A Good Sign: Melvin Embracing The “4-5 out” Save/Hold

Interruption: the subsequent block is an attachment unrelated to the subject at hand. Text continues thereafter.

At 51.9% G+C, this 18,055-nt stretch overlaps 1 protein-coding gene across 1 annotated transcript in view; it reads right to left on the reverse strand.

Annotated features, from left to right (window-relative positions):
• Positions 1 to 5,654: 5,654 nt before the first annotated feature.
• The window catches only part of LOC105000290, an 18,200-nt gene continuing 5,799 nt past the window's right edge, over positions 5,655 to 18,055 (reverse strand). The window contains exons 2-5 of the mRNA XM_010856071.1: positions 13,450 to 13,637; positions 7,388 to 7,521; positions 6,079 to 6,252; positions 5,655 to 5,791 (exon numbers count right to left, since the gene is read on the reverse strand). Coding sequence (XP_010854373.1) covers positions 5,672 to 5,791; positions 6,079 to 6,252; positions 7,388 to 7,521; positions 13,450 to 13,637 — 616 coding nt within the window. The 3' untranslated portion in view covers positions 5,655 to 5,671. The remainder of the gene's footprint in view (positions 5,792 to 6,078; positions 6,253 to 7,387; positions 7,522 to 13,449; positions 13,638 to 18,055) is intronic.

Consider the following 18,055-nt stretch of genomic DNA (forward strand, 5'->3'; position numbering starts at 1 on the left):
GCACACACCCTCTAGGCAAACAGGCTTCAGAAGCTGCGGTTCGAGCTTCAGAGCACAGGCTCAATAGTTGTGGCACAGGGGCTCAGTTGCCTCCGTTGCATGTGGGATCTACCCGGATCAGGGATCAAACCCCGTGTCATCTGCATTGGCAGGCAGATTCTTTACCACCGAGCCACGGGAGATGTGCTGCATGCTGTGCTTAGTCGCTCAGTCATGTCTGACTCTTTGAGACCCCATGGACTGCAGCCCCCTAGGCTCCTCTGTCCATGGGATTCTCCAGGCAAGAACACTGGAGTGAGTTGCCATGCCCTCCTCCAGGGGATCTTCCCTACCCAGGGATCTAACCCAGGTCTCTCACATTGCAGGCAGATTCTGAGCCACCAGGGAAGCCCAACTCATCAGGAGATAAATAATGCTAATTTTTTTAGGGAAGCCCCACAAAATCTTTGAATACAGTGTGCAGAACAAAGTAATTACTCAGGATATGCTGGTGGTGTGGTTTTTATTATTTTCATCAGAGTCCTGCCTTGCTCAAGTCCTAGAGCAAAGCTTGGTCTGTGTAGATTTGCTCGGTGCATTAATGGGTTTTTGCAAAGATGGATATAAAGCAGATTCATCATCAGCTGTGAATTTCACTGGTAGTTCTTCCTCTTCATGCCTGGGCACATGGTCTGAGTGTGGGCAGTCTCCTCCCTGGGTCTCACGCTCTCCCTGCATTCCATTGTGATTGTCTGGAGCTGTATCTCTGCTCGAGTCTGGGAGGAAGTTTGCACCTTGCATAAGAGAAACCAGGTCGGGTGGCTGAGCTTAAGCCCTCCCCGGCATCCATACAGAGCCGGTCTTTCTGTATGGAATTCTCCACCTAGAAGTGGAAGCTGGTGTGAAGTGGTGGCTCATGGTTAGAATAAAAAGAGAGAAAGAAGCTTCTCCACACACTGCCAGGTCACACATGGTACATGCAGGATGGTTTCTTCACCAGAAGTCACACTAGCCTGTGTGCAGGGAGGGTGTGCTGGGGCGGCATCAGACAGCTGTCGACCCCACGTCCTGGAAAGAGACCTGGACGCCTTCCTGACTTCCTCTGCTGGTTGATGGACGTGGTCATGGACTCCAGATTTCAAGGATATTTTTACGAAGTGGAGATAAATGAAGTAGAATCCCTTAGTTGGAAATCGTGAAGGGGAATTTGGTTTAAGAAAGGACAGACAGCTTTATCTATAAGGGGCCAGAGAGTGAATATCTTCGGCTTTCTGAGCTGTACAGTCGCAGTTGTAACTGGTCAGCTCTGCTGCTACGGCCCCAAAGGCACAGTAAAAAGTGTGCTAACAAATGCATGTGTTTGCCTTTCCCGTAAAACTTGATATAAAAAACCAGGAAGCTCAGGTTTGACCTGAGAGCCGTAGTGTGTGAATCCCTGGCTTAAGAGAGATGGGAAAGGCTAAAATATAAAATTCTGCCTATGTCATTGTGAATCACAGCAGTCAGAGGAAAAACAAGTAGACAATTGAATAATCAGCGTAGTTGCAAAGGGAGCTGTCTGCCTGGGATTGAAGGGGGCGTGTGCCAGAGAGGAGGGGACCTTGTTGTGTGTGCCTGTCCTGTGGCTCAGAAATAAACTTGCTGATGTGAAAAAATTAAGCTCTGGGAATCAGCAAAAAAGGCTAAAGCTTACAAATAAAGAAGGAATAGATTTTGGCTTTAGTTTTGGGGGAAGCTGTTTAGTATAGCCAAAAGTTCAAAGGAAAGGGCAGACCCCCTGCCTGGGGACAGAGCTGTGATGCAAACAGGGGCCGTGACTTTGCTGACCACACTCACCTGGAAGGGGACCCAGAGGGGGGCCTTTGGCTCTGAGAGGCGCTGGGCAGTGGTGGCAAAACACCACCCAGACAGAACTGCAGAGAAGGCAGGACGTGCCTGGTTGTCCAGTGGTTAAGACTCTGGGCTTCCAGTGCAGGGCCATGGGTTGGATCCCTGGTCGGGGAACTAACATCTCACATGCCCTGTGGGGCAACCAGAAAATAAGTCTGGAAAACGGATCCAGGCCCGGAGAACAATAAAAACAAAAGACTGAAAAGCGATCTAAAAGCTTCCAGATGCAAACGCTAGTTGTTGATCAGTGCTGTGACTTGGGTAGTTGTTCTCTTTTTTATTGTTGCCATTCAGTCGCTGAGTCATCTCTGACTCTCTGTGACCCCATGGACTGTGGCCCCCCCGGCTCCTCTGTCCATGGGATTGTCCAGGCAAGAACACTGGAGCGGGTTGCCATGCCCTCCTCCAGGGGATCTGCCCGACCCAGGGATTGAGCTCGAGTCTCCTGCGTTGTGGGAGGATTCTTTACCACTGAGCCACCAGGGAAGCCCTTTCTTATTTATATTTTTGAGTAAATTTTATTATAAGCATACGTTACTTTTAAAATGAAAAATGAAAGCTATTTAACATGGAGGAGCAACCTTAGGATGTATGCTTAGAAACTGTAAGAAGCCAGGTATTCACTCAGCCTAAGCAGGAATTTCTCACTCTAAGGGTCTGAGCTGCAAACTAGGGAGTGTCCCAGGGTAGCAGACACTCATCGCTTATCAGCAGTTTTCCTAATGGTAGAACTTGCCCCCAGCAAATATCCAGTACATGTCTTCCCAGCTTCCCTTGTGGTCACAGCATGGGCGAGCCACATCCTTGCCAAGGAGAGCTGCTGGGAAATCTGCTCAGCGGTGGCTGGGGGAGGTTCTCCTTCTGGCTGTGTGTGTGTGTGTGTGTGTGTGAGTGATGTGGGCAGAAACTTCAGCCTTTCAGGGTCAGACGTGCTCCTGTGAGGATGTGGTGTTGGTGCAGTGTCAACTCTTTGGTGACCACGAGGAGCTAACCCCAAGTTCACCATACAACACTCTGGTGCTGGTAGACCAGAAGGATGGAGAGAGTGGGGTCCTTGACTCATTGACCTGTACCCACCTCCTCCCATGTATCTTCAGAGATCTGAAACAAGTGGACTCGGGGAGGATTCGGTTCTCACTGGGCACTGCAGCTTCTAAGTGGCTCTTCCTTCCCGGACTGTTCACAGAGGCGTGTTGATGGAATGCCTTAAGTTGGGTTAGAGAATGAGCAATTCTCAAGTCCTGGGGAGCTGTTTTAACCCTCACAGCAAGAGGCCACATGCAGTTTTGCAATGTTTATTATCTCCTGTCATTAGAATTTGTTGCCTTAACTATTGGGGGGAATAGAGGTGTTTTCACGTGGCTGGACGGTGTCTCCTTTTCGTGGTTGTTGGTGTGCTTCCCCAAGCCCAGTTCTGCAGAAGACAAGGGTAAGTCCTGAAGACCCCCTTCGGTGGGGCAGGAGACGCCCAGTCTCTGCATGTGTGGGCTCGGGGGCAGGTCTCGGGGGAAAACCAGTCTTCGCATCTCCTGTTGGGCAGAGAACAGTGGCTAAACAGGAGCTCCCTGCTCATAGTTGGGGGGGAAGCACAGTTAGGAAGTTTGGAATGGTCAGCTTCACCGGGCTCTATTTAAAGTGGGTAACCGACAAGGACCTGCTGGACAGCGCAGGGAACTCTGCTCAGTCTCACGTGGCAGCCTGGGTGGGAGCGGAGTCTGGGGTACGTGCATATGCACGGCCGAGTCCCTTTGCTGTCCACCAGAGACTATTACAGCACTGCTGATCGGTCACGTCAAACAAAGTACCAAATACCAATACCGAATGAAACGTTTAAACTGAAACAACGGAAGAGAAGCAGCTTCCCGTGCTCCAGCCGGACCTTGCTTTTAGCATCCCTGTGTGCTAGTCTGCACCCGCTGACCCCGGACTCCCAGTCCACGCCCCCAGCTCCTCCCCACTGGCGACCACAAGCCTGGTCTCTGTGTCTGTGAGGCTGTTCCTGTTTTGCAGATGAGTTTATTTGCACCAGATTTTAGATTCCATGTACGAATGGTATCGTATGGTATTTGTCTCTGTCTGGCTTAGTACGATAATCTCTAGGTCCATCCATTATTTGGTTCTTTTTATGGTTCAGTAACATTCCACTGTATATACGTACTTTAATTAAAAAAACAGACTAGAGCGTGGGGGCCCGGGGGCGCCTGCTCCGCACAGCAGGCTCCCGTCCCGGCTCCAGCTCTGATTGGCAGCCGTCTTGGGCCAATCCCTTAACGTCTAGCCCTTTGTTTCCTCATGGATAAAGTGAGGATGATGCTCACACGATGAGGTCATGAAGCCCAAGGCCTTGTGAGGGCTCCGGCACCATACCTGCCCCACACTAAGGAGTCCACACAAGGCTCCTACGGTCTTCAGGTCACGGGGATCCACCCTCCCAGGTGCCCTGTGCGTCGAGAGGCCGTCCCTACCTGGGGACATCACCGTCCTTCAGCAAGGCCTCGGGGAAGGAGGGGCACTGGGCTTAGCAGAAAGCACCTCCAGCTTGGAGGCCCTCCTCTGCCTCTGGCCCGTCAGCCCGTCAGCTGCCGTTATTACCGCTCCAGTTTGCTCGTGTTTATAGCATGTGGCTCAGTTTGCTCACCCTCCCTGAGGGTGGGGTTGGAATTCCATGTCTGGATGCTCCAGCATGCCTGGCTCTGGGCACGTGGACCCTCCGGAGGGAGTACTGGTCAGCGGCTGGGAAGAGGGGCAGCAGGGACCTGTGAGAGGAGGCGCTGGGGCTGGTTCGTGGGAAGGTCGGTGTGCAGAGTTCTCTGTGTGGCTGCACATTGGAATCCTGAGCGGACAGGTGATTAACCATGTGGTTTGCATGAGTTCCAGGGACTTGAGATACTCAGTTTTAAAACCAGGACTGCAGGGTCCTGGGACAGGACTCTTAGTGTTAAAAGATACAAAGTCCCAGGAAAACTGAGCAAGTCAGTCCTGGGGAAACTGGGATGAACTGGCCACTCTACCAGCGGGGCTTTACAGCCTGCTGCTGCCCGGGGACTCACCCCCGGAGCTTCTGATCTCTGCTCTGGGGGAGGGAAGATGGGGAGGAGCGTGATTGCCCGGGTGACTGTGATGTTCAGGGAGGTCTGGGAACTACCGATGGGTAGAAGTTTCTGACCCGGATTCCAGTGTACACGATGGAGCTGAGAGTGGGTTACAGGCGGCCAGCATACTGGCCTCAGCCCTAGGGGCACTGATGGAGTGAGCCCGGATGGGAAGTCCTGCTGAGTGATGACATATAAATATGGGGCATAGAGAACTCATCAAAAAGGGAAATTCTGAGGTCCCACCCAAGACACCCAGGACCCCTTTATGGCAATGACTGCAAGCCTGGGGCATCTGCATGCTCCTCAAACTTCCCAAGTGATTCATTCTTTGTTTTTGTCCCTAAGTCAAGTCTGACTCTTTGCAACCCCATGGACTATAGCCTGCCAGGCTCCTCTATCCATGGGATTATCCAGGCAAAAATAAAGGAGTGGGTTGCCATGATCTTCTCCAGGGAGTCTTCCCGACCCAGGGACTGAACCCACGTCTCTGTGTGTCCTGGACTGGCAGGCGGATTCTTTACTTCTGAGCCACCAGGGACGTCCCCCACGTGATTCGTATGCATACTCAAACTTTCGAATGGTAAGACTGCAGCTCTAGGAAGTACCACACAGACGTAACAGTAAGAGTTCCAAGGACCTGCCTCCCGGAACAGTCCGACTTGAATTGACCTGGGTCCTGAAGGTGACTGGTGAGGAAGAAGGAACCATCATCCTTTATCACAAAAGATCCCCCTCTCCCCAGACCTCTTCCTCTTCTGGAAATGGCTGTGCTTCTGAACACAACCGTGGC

In Alex Hall’s Friday post, A’s manager Bob Melvin was quoted twice. To Jane Lee he suggested he might not be wedded to having one closer and to Susan Slusser he indicated he felt the luxury of stretching out his best relievers to get 4-6 outs. Let’s analyze... It has long been observed that "closer by committee" does not work — it basically never does — but to some extent this is a "correlation is not causation" issue. If you had 3 terrific closers on your roster, I am confident that the trio of Mariano Rivera, Trevor Hoffman, and Aroldis Chapman could manage to hold down most every lead even if selected by virtue only of a three-side coin flip. "Closer by committee" does not work because managers only go to it when they don’t have any great relievers worthy of owning the 9th inning role. So of course, committees of "three ok-but-not-great relievers" always fail more than good closers do. However, if you are selecting from among plus relievers to handle 9th inning duties, or your highest leverage situations, then picking the best matchup or freshest arm can be a fine idea. With Ryan Madson, Sean Doolittle, Liam Hendriks, and Ryan Dull in the mix, along with Santiago Casilla, John Axford and possibly Daniel Coloumbe, Melvin truly has a chance to select from relievers who are well suited to pitching in high leverage. Even if you aren’t big believers in each and every one of those relievers, surely if you picked from who you feel are the best four, or the four with the hottest hand/having the best seasons, you would be in pretty good shape. Meanwhile, Terry Francona’s expert use of Andrew Miller in the 2016 post-season, and to some extent Joe Maddon’s use of Aroldis Chapman (until he arguably overdid it), may have finally revolutionized the game to emphasize using your best relievers in the most crucial moments, not just in the latest moments, of a game. Will we finally all realize that "9th inning" needs to give way to "most important inning or batter" as the time it is essential to have your best relievers in the game? This brings us to the epiphany that the game’s most critical moments don’t usually happen at the start of an inning. Innings always begin with the bases empty and no outs, for some reason that perhaps Fangraphs can analyze and report back on, but in the middle of innings suddenly not all innings are equal. There are clear "crossroads moments" in games where you can clearly see that the difference between a double and a strikeout, or between a single and a double play, is going to change the game very likely in way that will render the following innings relatively unimportant. Based loaded, one out, in a game you are leading by one run in the 7th. 2B and 3B, 2 outs, in a game that is tied in the 8th. The game is on the line now more than it probably will be at any time. This is why your best relievers generally should not be saved — pun intended — for a given inning, so much as they should be employed to fight the biggest fires before continuing on since they are already in the game. Francona did this masterfully with Miller, whose 4-6 out appearances sometimes began in the 6th inning, sometimes the 8th, depending on the situation in front of Francona. This strategy is not just for a short series; it’s the right way to utilize your best relievers. The good news for 2017 A’s is that Melvin has a lot of "better than just decent" relievers at his beck and call (although none of them happens to be Rod Beck). The great news is that Melvin appears to be up for the shrewd tactic of focusing on extinguishing fires as a top priority. Here’s the insight that seems to have eluded so many managers for so many years: Who finishes innings is more essential than who starts innings. Folks, all innings start the same. All innings do not, however, progress the same. In his two seasons, Ryan Dull has limited RH batters to a career slash line of .168/.184/.332, which is sensational. I want to see Dull come in to face a RH batter with a lead or tie hanging t[...]